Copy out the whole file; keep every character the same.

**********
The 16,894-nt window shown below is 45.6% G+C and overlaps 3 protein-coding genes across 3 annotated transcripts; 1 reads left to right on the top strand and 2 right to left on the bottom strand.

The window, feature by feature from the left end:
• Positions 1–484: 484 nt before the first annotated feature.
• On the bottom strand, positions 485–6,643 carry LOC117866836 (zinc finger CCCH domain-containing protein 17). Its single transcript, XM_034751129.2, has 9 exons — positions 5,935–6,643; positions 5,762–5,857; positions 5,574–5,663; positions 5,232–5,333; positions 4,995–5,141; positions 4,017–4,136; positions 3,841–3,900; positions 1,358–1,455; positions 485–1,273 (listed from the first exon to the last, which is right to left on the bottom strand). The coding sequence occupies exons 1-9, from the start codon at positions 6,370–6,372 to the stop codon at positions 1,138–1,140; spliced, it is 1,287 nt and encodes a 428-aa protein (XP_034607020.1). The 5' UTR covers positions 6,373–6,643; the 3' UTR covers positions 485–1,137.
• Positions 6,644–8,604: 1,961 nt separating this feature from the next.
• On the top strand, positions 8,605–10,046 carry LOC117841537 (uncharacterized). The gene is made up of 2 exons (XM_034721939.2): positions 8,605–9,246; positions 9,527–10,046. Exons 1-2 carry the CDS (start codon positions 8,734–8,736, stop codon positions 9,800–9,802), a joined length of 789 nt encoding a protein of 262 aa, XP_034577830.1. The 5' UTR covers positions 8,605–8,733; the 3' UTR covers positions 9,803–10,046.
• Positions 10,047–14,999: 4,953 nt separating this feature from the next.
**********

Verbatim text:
The 16,894-nt window shown below is 45.6% G+C and overlaps 3 protein-coding genes across 3 annotated transcripts; 1 reads left to right on the top strand and 2 right to left on the bottom strand.

The window, feature by feature from the left end:
• Positions 1–484: 484 nt before the first annotated feature.
• On the bottom strand, positions 485–6,643 carry LOC117866836 (zinc finger CCCH domain-containing protein 17). Its single transcript, XM_034751129.2, has 9 exons — positions 5,935–6,643; positions 5,762–5,857; positions 5,574–5,663; positions 5,232–5,333; positions 4,995–5,141; positions 4,017–4,136; positions 3,841–3,900; positions 1,358–1,455; positions 485–1,273 (listed from the first exon to the last, which is right to left on the bottom strand). The coding sequence occupies exons 1-9, from the start codon at positions 6,370–6,372 to the stop codon at positions 1,138–1,140; spliced, it is 1,287 nt and encodes a 428-aa protein (XP_034607020.1). The 5' UTR covers positions 6,373–6,643; the 3' UTR covers positions 485–1,137.
• Positions 6,644–8,604: 1,961 nt separating this feature from the next.
• On the top strand, positions 8,605–10,046 carry LOC117841537 (uncharacterized). The gene is made up of 2 exons (XM_034721939.2): positions 8,605–9,246; positions 9,527–10,046. Exons 1-2 carry the CDS (start codon positions 8,734–8,736, stop codon positions 9,800–9,802), a joined length of 789 nt encoding a protein of 262 aa, XP_034577830.1. The 5' UTR covers positions 8,605–8,733; the 3' UTR covers positions 9,803–10,046.
• Positions 10,047–14,999: 4,953 nt separating this feature from the next.